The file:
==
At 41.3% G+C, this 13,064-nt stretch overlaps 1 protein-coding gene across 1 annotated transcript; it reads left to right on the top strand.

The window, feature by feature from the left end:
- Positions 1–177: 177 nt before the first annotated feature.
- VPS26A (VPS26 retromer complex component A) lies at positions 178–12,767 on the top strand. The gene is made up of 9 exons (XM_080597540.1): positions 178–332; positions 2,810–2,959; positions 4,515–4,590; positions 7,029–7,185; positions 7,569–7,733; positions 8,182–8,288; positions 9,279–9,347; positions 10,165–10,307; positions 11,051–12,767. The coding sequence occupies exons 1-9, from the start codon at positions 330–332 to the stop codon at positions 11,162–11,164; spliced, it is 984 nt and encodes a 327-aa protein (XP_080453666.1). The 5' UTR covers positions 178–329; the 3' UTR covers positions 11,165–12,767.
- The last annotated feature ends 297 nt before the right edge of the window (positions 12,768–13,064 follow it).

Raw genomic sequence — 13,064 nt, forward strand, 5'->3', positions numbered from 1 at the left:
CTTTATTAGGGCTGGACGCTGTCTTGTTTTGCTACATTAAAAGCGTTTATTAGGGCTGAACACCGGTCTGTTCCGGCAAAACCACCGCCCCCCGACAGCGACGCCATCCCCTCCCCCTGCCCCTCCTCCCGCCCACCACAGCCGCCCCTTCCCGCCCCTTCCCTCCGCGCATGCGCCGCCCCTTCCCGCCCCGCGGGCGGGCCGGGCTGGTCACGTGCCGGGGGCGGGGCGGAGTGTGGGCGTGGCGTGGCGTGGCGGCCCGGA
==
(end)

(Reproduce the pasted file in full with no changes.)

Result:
At 41.3% G+C, this 13,064-nt stretch overlaps 1 protein-coding gene across 1 annotated transcript; it reads left to right on the top strand.

The window, feature by feature from the left end:
- Positions 1–177: 177 nt before the first annotated feature.
- VPS26A (VPS26 retromer complex component A) lies at positions 178–12,767 on the top strand. The gene is made up of 9 exons (XM_080597540.1): positions 178–332; positions 2,810–2,959; positions 4,515–4,590; positions 7,029–7,185; positions 7,569–7,733; positions 8,182–8,288; positions 9,279–9,347; positions 10,165–10,307; positions 11,051–12,767. The coding sequence occupies exons 1-9, from the start codon at positions 330–332 to the stop codon at positions 11,162–11,164; spliced, it is 984 nt and encodes a 327-aa protein (XP_080453666.1). The 5' UTR covers positions 178–329; the 3' UTR covers positions 11,165–12,767.
- The last annotated feature ends 297 nt before the right edge of the window (positions 12,768–13,064 follow it).

Raw genomic sequence — 13,064 nt, forward strand, 5'->3', positions numbered from 1 at the left:
CTTTATTAGGGCTGGACGCTGTCTTGTTTTGCTACATTAAAAGCGTTTATTAGGGCTGAACACCGGTCTGTTCCGGCAAAACCACCGCCCCCCGACAGCGACGCCATCCCCTCCCCCTGCCCCTCCTCCCGCCCACCACAGCCGCCCCTTCCCGCCCCTTCCCTCCGCGCATGCGCCGCCCCTTCCCGCCCCGCGGGCGGGCCGGGCTGGTCACGTGCCGGGGGCGGGGCGGAGTGTGGGCGTGGCGTGGCGTGGCGGCCCGGA